Every year on the first weekend of October, absinthe lovers, distillers, sellers, authors, historians and collectors from all over the world come together in Pontarlier, France, for the Absinthiades.
These were already the 3rd Absinthiades that I attended, together with our team from Absinthes.com. Almost our whole team went to Pontarlier this year. Of course, I cannot compare 3 times with the number of times Andrew already attended 🙂
For the 15th year, the Absinthiades were held in Pontarlier last weekend. And this year was quite special: it was the 100th anniversary of the absinthe ban in France. From Friday evening to Sunday afternoon, absinthe distillers, sellers, historians, authors, collectors and absinthe freaks (we include ourselves among them) were reunited in Pontarlier.
It was the best Absinthiades for a long time. A long and exciting weekend, I prefer to talk about each day separately.
We stopped working earlier than usual and around 1:00 pm we headed towards Pontarlier.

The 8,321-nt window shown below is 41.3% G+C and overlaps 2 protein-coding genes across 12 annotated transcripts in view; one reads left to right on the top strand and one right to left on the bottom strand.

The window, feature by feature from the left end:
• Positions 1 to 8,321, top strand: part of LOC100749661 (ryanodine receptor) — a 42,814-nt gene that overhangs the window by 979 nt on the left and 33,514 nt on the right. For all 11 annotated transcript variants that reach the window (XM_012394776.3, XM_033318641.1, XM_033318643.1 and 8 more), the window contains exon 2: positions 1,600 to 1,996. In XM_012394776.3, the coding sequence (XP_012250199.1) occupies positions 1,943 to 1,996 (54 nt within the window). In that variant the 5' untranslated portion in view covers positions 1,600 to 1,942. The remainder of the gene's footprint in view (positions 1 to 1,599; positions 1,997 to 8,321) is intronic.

Rather than stay in our usual hotel, we thought it was high time for change. And we found the perfect place, absolutely appropriate for an absinthe-tinged weekend: A turn of the century apartment complete with beautiful wooden and glass panelling inside. A belle-epoque treat! After we arrived, we dropped our bags and rushed over to where the action happens: the Théâtre Bernard Blier. And inside awaiting us, the facade of the Grand Café Georges: re-erected to resurrect the green hour, for just one weekend each year.
In this article, you will learn everything you ever wanted to know about pastis. Discover what pastis is, how it is produced and how this spirit with a relatively young history has become a widespread aperitif. Thanks to this article you will also learn how to taste it and find multiple comparisons with other anise-flavoured beverages, from absinthe to anisettes. Finally, we prepared for you a few cocktail recipes with pastis – to get you started with this savoury classic drink!
What is Pastis?
To say pastis is very appreciated in Southern France would be somewhat of an understatement: the act of drinking pastis is very much interwoven with the culture and the lifestyle of the region. The main ingredients at the basis of every pastis recipe are anise and liquorice roots. Today, there are numerous different pastis recipes, more or less complex.
Last weekend the Absinthiades 2013 finally took place. Full of anticipation for the weekend ahead of us, we drove to Pontarlier. Read about what we got up to, who represented us in the professional jury, and most importantly – which absinthes were awarded which medal (more…)